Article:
With a tone more forceful than in years past, Assad gave Israel the option of peace or confrontation: Either Israel could withdraw from the Golan Heights to the shores of the Sea of Galilee or risk a war of attrition on the Golan Heights similar to what Israel experienced with Hezbollah in southern Lebanon. Assad’s strident declarations raised questions about what operative conclusions he had drawn. His statements suggested that he believed that the “Israeli demon” was not so terrible. Hezbollah’s missiles deterred Israel for years and, even when Israel did engage Hezbollah, they forced Israel to curtail the conflict without achieving Jerusalem’s declared goals. Assad might conclude that Syrian missiles, more advanced than Hezbollah’s arsenal, could achieve the same effect should the Syrian regime sponsor a Hezbollah-like campaign on the Golan Heights. Syrian officials speaking to Western diplomats in Damascus even hinted that the possibility of all-out warfare might not restrain Bashar any longer. While Hezbollah rained rockets on Haifa, Damascus possessed an arsenal including Scud-C and Scud-D missiles with respective ranges of 250 and 375 miles, capable of striking the entirety of Israel. Assad’s threats, even if coupled with declarations of readiness to resume peace negotiations, received broad public exposure in the Syrian media. Senior Syrian officials amplified them in subsequent interviews, and columnists and political commentators repeated them in state newspapers, on the radio, and on television. An August 16, 2006 editorial in the state-run Ath-Thawra daily declared that “just as Hezbollah fought against Israel, so will the Syrian people fight on the Hermon and at Mas’ada and Majdal Shams.” On September 4, 2006, Radio Damascus broadcast a political commentary in which it was declared that “the resistance option is available if the enemy refuses to return the land of the Golan.” The following month, Sulayman Haddad, a member of the Syrian People’s Assembly, declared that “Israel understands only the language of resistance, and therefore it must understand that the bitter experience it suffered with the Lebanese resistance is liable to be repeated on the Golan Heights front if Israel continues its occupation of the Golan. It must understand,” he added, “that we will do this, not because we love war, but because Israel is pushing us to the wall.” Then, on December 7, 2006, Syrian deputy foreign minister Faysal al-Miqdad declared in a speech to students at the University of Aleppo that “it must be understood that the patience of the Syrian people is running out” with regard to Israeli possession of the Golan. Syrian officials transmitted the same message to Arab and foreign journalists in Damascus. Syrian vice president Faruq al-Shar’a told the BBC, “Syria will do everything in its power to return the Golan Heights to its hands although it prefers to do this by means of negotiations for peace.” On July 13, 2007, the Qatari newspaper Al-Watan reported, “Syria has learned the lesson of the Lebanon war, so that if the peace negotiations with Israel are not renewed, then Syria will turn to adopt the option of resistance.” Senior Syrian officials told The New York Sun that Syria might establish a guerrilla organization to attack Israeli towns on the Golan and might rocket Israel Defense Forces positions there. Such talk prepared Syrian public opinion for the possibility of confrontation with Israel. Indeed, on June 26, 2006, during a ceremony commemorating the 1974 return of the border town of Qunaytra seized during the previous year’s war, Syrian officials announced the establishment of the Popular Resistance Committees for the Liberation of the Golan Heights. Media reports in Israel mentioned these committees in connection to several incidents, such as setting fires and blocking roads in the Golan. It is doubtful that these committees have any connection to events, however, and appear to be little more than storefronts in Damascus for issuing propaganda communiqués. Both the Syrian and Israeli militaries, meanwhile, readied for the possibility of renewed conflict with fortifications, rearmament, and robust training exercises. With tensions so high, Israeli as well as Western analysts and journalists worried that any small incident might ignite a war. What if a Syrian-supported terrorist group staged an attack in Israel, assuming that the Jewish state would not retaliate as it had in Lebanon because of Syrian missile deterrence? It was just such a flawed assumption that led Hezbollah Secretary-General Hassan Nasrallah to order his men to kidnap two Israeli soldiers in July 12, 2006, sparking that summer’s war. Until 2006, Israeli strategists calculated that they had room to maneuver against Syria. Israeli warplanes had buzzed Assad’s palace twice, in August 2003 and June 2006, in response to actions by Syrian-backed terrorists. In October 2003, IAF planes attacked a deserted Palestinian training camp at ‘Ayn al-Sahab, 6 kilometers northwest of Damascus, after Palestinian Islamic Jihad, headquartered in Damascus, killed twenty-two Israeli civilians at the Maxim restaurant in Haifa. Israeli officials would not have conducted such operations had they believed a hot war would result. The 2006 Israel-Hezbollah war suggested that neither state had significant room to maneuver—that amid bellicose rhetoric, any spark might lead to conflagration. But, as Amos Yadlin, head of the Israel Defense Forces’ Directorate of Military Intelligence, commented, the September 2007 raid restored Israeli deterrence vis-à-vis Syria.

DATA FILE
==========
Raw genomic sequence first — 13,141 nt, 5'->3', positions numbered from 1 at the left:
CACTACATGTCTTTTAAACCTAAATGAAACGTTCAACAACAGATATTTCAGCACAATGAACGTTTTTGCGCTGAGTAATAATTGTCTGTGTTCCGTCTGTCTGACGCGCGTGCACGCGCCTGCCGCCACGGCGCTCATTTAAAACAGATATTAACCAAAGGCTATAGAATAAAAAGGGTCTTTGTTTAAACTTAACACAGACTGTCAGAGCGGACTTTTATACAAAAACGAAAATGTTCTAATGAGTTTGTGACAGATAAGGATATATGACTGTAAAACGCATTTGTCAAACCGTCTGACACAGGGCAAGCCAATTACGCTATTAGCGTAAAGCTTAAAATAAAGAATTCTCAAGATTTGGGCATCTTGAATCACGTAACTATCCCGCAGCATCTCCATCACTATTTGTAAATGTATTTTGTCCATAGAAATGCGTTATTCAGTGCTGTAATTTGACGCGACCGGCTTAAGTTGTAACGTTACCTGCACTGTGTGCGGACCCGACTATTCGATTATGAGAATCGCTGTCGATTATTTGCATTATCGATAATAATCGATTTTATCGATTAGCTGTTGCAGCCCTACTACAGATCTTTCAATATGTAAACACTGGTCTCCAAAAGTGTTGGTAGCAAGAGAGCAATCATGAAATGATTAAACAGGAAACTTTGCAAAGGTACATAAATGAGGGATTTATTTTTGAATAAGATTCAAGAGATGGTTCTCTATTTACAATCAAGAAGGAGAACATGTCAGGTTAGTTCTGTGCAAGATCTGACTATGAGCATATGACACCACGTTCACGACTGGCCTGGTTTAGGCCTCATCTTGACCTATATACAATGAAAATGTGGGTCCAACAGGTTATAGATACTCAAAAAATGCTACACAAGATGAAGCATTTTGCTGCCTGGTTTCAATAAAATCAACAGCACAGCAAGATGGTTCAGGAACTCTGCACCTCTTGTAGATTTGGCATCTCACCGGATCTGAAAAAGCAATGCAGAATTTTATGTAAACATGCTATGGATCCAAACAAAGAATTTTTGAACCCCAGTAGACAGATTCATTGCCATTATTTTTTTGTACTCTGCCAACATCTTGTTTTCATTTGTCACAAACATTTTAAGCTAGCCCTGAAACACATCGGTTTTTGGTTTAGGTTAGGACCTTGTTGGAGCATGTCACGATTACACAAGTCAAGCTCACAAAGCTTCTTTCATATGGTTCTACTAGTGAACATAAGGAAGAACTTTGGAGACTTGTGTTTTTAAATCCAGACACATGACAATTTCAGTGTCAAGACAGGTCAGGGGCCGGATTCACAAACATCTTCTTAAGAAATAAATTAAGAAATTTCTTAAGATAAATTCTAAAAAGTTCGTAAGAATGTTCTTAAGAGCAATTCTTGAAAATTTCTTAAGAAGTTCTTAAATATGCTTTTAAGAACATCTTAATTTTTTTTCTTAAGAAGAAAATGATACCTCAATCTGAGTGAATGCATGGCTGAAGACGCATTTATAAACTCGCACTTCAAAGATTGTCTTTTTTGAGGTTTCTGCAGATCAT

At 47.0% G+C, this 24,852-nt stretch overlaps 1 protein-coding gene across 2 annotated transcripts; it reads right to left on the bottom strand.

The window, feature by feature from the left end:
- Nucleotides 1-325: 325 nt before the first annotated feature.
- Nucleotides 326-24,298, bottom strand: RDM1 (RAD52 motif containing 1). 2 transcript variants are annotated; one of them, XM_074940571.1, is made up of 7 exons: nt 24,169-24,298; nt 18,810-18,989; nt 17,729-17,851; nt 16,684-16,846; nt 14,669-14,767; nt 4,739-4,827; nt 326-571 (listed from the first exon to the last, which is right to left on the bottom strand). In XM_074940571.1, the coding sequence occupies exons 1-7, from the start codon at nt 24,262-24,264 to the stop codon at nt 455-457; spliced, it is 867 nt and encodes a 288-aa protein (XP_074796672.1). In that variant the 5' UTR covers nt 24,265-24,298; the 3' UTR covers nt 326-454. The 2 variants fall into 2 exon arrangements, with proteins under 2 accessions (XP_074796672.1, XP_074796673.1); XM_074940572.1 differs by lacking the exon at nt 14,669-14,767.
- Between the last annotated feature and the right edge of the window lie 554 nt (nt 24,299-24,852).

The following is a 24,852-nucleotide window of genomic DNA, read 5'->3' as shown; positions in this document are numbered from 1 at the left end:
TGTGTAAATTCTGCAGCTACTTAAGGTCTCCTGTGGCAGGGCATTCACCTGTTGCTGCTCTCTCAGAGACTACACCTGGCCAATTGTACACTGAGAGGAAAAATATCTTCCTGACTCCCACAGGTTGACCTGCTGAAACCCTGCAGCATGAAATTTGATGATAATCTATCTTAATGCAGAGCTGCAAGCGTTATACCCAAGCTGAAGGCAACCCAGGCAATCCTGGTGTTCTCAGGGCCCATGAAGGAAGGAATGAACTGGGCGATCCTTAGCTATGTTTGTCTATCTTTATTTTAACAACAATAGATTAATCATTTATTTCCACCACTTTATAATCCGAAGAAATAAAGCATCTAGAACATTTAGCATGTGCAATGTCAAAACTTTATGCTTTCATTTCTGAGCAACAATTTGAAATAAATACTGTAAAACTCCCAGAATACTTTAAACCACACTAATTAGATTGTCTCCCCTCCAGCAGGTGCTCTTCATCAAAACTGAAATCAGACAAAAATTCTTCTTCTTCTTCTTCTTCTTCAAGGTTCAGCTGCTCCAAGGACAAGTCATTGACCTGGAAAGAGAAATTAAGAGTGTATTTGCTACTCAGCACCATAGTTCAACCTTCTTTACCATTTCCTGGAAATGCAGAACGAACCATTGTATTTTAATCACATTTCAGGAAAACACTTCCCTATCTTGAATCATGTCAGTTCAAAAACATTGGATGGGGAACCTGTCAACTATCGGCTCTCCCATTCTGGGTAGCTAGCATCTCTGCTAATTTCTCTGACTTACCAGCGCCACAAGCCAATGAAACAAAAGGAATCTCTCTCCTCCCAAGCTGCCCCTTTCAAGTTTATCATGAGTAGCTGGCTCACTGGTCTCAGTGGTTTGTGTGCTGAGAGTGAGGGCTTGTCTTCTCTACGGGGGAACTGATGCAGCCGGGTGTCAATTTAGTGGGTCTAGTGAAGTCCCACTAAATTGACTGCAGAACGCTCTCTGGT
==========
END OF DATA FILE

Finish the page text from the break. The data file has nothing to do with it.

Israel’s Air Raid